LC4 Sprocket seal replacement...

Discussion in 'Thumpers' started by creeper, Oct 29, 2005.

  1. bikemoto

    bikemoto Tyre critic

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    If you have the domed washer and bolt system, yes replace it every time.

    If you have the permanent 27 mm alu nut and lock washer - what we were discussing :-) - use 60 Nm and Loctite 243.
  2. meat popsicle

    meat popsicle Ignostic

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    Ah so, my apologies. :beer
  3. clintnz

    clintnz Trans-Global Chook Chaser

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    Indeed! Goes without saying on a 640 dunnit? :lol3

    I replace the alu nut every 4 or 5 sprocket changes along with the alu nut on the rear axle. They are kinda important & alu does wear & fatigue eventually. Given that they're not the sort of thing you can buy at the local hardware shop, & your KTM dealer might not even stock them, it's nice to have spares on the shelf.

    Cheers
    Clint
  4. bikemoto

    bikemoto Tyre critic

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    Good plan!
  5. Motohorse

    Motohorse ***erator

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    I have a couple of questions for anyone who is savvy with respect to seal and o-ring sizes.



    Does anyone know whether the shaft seal is a generic seal which can be found outside of KTM dealers?

    Is 25mm the o-ring internal diameter or external diameter? Would NBR/Silicone/Neoprene all be identical for this application.

    Please chime in if you have any knowledge of this!
  6. gunnerbuck

    gunnerbuck Island Hopper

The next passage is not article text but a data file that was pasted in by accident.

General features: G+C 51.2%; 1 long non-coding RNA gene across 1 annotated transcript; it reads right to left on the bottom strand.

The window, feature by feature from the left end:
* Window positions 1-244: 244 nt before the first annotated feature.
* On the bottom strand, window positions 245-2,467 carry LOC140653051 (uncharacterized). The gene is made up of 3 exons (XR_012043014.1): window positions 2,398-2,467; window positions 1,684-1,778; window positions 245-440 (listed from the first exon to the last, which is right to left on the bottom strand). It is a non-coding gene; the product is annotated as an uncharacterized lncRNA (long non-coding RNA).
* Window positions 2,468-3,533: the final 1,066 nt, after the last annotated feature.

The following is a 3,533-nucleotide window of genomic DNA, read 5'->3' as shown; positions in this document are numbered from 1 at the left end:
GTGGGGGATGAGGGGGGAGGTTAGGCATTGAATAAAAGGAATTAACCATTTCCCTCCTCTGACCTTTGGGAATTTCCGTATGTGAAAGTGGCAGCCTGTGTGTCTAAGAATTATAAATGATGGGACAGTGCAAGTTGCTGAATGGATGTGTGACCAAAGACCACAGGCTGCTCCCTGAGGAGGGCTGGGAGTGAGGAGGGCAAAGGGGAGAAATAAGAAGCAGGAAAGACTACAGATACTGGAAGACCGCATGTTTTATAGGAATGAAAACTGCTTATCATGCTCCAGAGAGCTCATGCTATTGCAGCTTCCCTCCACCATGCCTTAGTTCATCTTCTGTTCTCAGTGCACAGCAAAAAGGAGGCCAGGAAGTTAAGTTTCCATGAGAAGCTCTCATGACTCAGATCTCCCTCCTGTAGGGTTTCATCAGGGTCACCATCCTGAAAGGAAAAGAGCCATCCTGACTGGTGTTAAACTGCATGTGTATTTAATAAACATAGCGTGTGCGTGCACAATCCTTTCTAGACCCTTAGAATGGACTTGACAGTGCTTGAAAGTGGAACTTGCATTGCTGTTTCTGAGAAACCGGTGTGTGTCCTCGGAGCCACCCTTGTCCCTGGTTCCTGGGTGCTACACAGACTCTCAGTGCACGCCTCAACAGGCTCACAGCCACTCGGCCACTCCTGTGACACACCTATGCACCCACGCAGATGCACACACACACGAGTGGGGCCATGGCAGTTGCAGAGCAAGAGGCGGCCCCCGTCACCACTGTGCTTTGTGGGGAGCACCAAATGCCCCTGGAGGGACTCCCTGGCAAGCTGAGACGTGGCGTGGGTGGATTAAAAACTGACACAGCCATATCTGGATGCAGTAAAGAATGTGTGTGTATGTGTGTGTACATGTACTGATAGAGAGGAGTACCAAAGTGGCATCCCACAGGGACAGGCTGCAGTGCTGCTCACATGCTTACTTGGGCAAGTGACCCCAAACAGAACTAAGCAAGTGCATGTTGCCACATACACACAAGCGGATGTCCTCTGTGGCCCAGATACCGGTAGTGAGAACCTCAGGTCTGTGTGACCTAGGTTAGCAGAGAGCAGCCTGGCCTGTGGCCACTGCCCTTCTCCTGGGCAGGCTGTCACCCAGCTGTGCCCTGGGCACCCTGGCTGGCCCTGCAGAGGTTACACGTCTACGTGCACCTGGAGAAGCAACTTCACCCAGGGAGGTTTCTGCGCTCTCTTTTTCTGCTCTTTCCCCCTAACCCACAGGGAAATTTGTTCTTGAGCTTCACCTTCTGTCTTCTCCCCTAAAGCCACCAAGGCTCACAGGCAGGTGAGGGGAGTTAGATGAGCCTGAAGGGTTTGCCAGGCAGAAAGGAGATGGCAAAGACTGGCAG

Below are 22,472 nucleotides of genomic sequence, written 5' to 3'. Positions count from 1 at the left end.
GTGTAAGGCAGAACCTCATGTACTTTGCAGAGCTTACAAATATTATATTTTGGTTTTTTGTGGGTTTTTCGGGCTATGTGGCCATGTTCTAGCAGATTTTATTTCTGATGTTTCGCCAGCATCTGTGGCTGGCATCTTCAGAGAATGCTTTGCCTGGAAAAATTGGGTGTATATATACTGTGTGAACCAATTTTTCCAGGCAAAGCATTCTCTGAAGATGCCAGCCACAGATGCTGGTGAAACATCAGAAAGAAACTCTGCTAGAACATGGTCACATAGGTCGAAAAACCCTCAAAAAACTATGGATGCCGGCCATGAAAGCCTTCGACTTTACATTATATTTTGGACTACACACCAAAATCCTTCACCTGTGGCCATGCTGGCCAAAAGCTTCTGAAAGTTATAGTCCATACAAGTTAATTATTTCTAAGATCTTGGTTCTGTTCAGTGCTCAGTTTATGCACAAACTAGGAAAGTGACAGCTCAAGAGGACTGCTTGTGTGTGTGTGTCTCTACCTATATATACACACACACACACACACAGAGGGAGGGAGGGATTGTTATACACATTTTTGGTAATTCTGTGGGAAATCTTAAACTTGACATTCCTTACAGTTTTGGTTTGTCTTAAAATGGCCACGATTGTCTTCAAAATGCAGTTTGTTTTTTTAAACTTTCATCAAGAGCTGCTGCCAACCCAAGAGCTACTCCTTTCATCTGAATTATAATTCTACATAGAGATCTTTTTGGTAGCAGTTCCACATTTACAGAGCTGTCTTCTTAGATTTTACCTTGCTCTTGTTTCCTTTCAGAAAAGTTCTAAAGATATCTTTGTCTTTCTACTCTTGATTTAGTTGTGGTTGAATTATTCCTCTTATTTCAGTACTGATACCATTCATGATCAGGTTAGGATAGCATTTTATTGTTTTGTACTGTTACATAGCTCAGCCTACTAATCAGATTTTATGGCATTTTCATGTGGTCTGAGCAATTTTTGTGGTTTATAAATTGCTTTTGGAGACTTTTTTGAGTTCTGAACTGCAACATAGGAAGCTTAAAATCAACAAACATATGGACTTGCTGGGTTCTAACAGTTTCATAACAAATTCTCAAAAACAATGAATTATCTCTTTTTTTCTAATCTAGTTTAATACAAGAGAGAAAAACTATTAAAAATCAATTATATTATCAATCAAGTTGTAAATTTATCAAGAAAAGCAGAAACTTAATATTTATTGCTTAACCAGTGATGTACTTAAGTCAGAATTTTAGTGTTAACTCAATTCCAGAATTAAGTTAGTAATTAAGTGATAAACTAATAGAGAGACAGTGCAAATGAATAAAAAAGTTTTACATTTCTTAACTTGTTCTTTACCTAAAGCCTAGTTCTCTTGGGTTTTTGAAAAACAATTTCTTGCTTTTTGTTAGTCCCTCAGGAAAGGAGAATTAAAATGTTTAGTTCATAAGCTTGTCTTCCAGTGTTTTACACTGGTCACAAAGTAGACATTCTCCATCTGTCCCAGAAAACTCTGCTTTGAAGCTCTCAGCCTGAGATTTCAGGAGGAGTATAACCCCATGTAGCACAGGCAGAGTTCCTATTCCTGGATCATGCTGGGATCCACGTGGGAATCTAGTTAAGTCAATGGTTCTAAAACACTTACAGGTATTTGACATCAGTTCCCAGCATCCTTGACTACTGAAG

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    Yes, pretty much all the seals on these bikes are generic and available from a bearing supply.. The same goes for all the bearings except 2..

    The 25mm is the inside diameter.
  7. Motohorse

    Motohorse ***erator

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    I had to drill the oil seal three times to get it out. After pulling the small wood screw I threaded into the hole way harder on then I should have needed to, I finally removed the old seal.

    The new seal will not seat straight. I'm wondering whether it's bent and should be replaced. I did botch the first attempt and spent half an hour trying to remove the new seal after seating it incorrectly.

    The inside of the crank bore looks fine. Am I doing something wrong? Is the new seal bent? Please help me out.
  8. gunnerbuck

    gunnerbuck Island Hopper

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    If it is a tough go , try putting the seal in the freezer and then warm the case to expand it, this will buy you enough differential that the seal should go in a lot easier...
  9. Motohorse

    Motohorse ***erator

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    Thanks for the tip. I'll try it tonight.

    I know that these seals have a steel band along the diameter. Is it plausible that gently tapping it with a mallet and then removing it could have bent the seal lip?

    I can't tell if the seal is now ever-so-slightly bent and am wondering if I need to try the heat/freeze trick on a new seal.
  10. Motohorse

    Motohorse ***erator

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    The new seal wouldn't seat, even after freezing.


    I'm grabbing a new seal today. I'm hoping that the last one was just bent and that the bore isn't uneven.
  11. bmwktmbill

    bmwktmbill Traveler

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    If freezing doesn't work try lube and your thumbs to get it started straight, then use a piece of sawed off broom handle to gently tap it in.
    That might take a few trys but maain force is not th key.
    Work around it gently to keep it from binding while tapping it into place.

    I have lubed and tapped many into place, never had a problem.

    b
  12. Motohorse

    Motohorse ***erator

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    I dunno man, there must have been some inconsistent globs of metal on the inside lip on the bore.

    When I took the old seal out I noticed a slug of metal around the lip of the bore. I needed to sand it down a bit. It didn't go all the way through the bore so it won't affect oil retention.